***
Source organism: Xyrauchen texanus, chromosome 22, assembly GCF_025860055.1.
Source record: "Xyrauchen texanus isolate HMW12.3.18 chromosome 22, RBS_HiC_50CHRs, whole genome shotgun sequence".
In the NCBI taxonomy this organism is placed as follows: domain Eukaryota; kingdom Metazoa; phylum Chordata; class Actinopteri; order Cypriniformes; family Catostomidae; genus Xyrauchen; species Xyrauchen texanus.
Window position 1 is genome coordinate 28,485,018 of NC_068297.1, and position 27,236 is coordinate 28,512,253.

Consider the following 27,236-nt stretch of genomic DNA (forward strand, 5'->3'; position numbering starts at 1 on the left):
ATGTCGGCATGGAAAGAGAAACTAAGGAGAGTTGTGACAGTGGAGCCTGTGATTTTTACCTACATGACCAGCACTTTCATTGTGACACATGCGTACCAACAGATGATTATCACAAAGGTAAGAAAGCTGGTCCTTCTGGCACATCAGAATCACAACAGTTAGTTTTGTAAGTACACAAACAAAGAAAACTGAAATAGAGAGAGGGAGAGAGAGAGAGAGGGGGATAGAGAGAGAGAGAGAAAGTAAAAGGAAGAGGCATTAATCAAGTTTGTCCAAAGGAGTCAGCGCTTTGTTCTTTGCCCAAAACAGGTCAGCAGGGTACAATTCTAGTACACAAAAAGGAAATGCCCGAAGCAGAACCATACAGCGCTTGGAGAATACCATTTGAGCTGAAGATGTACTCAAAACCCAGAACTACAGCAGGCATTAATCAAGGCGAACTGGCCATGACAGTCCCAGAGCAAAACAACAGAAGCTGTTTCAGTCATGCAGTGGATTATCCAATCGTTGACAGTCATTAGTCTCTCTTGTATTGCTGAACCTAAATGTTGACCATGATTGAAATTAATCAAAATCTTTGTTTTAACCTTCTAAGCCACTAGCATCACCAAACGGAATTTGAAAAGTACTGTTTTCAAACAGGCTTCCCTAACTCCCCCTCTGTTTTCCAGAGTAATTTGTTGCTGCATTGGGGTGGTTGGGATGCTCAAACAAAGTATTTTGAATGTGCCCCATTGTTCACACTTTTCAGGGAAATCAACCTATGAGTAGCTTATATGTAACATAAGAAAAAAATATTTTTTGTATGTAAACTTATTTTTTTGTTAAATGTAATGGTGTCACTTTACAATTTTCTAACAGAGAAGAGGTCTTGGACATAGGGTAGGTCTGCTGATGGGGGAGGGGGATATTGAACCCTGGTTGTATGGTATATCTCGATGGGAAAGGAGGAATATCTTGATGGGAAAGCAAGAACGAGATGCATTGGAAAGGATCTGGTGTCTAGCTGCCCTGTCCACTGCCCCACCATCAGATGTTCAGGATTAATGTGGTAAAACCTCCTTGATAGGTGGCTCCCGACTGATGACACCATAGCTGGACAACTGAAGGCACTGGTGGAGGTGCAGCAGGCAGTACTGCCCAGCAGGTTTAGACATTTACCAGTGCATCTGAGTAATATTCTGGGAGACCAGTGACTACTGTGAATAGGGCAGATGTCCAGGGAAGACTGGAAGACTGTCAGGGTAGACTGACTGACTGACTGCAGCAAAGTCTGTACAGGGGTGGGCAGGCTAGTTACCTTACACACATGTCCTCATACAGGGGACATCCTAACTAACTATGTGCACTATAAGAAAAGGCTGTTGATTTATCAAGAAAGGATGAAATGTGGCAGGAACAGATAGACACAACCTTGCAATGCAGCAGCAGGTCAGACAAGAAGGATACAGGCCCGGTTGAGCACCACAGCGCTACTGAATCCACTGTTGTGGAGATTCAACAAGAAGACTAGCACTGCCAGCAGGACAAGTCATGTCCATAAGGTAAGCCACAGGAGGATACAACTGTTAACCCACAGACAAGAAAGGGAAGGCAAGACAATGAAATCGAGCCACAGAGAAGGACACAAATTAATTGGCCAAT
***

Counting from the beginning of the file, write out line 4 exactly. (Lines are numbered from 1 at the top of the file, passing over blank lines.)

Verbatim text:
Window position 1 is genome coordinate 28,485,018 of NC_068297.1, and position 27,236 is coordinate 28,512,253.